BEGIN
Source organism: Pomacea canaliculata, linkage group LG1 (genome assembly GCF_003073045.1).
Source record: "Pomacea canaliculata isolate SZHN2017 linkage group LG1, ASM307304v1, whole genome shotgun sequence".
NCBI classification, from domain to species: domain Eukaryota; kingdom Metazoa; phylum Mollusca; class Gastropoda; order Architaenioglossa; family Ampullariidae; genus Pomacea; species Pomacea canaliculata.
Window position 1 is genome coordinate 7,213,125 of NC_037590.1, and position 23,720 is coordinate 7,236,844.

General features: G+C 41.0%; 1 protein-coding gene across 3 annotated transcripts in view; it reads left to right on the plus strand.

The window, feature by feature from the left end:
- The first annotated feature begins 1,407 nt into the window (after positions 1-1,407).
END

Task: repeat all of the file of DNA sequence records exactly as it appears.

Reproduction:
Source organism: Pomacea canaliculata, linkage group LG1 (genome assembly GCF_003073045.1).
Source record: "Pomacea canaliculata isolate SZHN2017 linkage group LG1, ASM307304v1, whole genome shotgun sequence".
NCBI classification, from domain to species: domain Eukaryota; kingdom Metazoa; phylum Mollusca; class Gastropoda; order Architaenioglossa; family Ampullariidae; genus Pomacea; species Pomacea canaliculata.
Window position 1 is genome coordinate 7,213,125 of NC_037590.1, and position 23,720 is coordinate 7,236,844.

General features: G+C 41.0%; 1 protein-coding gene across 3 annotated transcripts in view; it reads left to right on the plus strand.

The window, feature by feature from the left end:
- The first annotated feature begins 1,407 nt into the window (after positions 1-1,407).